While Nestor’s spot in doubles is certain, Laurendeau indicated his partner will be the player that is playing the best at the time.
“Nothing is given,” said Laurendeau. “You’ve gotta go with who’s playing well that week, and then you’ve gotta make some calls.”
He took the same approach when choosing Raonic against France and chalked up the loss to the unfortunate timing of Raonic’s injury, which forced him to miss the premier singles match, against Jo-Wilfred Tsonga, who dispatched replacement Frank Dancevic of Niagara Falls, Ont., without much difficulty after the veteran fared well in the early going.
Laurendeau said it will be important for his players to stay in good health for the event that occurs early in the season. Last February, Raonic was forced to withdraw from the last match of the tie against Tsonga because of a knee injury that did not prove to be serious.
“We need to make sure that we have very good off-season training so that everybody trains hard and is super-fit,” said Laurendeau. “The guys are starting with a Grand Slam (the Australian Open) and a Davis Cup before Feb. 3. It’s big tennis very early in the calendar, and it’s very demanding physically so we’ve gotta make sure that everybody’s healthy. We saw, when you don’t have your best players, it’s not like we have the same depth as France or Argentina or Spain. So we need our top players to be very fit and healthy, and then we feel we can take it on.”
Laurendeau feels the opportunity to play at home again with more experience under their sneakers will help make his players more competitive. In addition to core players Raonic, Pospisil and Nestor, the captain plans to deploy Filip Peliwo of North Vancouver, currently the world’s top-ranked junior, somehow.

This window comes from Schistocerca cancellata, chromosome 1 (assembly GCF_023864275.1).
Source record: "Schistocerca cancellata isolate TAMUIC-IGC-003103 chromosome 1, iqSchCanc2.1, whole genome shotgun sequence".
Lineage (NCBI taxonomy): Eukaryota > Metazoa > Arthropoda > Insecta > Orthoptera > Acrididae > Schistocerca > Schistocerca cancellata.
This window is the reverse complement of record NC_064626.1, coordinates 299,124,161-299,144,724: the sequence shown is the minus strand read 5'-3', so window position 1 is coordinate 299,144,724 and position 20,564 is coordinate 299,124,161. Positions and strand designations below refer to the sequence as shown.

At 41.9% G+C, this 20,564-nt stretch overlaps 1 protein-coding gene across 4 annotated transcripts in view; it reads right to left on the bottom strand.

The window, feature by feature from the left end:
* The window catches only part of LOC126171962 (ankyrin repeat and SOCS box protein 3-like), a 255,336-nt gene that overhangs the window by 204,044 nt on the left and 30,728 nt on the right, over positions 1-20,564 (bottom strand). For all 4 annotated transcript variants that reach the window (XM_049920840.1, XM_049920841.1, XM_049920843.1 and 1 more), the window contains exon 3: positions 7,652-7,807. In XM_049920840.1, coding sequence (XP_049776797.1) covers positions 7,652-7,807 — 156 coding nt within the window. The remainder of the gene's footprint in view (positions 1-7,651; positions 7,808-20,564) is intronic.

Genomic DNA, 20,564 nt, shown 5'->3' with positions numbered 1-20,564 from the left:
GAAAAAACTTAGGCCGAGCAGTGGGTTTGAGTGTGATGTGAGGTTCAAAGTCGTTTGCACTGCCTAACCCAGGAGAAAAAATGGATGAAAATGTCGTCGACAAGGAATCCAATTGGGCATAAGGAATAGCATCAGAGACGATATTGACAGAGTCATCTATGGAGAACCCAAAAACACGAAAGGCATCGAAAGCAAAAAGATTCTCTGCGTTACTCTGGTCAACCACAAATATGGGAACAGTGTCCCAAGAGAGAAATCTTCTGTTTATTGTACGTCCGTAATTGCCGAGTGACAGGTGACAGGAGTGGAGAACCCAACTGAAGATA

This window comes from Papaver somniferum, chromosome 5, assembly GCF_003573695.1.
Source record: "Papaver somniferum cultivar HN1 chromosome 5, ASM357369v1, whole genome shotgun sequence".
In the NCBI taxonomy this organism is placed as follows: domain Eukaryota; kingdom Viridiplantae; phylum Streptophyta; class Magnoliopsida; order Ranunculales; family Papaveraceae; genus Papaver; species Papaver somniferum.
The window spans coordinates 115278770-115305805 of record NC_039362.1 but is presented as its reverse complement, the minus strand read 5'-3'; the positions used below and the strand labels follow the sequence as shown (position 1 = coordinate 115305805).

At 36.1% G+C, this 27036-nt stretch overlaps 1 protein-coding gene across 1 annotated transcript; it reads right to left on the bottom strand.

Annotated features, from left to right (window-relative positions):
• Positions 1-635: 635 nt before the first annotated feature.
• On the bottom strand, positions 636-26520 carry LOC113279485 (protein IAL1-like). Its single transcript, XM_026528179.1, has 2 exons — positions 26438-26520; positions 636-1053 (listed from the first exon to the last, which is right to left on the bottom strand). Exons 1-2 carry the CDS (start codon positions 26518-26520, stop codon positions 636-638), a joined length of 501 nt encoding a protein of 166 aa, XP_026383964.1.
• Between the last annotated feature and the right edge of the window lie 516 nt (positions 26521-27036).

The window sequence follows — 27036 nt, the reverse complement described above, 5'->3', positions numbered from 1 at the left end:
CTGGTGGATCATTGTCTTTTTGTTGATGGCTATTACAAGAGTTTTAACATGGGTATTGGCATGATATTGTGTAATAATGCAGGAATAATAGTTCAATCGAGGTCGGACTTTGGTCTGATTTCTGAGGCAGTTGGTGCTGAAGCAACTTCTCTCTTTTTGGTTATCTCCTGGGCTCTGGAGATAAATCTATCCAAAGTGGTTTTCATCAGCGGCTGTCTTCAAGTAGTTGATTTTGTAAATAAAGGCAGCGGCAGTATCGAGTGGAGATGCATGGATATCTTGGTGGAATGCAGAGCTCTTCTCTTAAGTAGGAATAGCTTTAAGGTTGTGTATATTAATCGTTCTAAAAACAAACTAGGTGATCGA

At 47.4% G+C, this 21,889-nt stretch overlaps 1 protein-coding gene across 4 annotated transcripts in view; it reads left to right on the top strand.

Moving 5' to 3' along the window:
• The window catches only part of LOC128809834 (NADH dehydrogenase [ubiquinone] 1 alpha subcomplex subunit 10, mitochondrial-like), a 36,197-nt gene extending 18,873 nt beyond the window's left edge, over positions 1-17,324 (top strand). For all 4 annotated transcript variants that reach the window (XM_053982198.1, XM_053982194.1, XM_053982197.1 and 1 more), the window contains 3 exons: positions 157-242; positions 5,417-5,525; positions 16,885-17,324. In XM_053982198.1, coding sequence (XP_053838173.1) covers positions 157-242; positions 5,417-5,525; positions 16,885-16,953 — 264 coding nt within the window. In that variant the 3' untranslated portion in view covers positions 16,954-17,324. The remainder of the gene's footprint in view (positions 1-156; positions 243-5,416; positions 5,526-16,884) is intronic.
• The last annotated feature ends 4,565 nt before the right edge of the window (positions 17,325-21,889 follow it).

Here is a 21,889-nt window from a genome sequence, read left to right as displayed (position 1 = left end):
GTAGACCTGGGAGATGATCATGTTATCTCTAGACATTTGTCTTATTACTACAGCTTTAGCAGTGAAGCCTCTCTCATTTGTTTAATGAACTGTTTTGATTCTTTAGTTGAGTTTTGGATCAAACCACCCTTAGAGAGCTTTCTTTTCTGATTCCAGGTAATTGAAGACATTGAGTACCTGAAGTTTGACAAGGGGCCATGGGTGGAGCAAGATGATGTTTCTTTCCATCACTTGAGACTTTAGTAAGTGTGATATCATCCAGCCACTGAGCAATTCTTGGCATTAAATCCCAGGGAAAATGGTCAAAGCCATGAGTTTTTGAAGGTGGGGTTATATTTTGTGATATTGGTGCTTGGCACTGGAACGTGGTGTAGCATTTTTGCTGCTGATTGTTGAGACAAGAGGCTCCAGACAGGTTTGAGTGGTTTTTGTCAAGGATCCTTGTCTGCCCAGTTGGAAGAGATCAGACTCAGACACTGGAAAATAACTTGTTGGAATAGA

He clearly lacks the experience to go against the world’s best on the sport’s top level. But Laurendeau said it’s important to include Peliwo, who trained with the squad last February in Vancouver and during the September win over South Africa in Montreal.
“In one year, he’s gaining tremendously,” said Laurendeau. “There’s still a green side to Filip, but he’s gotta be with the team.”
Meanwhile, Gavin Ziv, the event’s director, said last February’s tie in Vancouver sparked interest from potential hosts from the East Coast to the West Coast. Vancouver was ultimately chosen because it gave the Canadian squad the best chance to win.
Canada’s chance to host came by sheer luck on a coin toss. The three straight Davis Cup home ties have followed a trio of road competitions in Mexico, Ecuador and Israel.
“It seems to go in waves, and now we’re riding the wave,” said Laurendeau.
Notes: The UBC venue will be expanded to about 6,500 seats this time after last year’s event sold out quickly. ... The B.C. government has provided a $100,000 hosting support grant to Tennis Canada. The group also hopes to get funding from the City of Vancouver.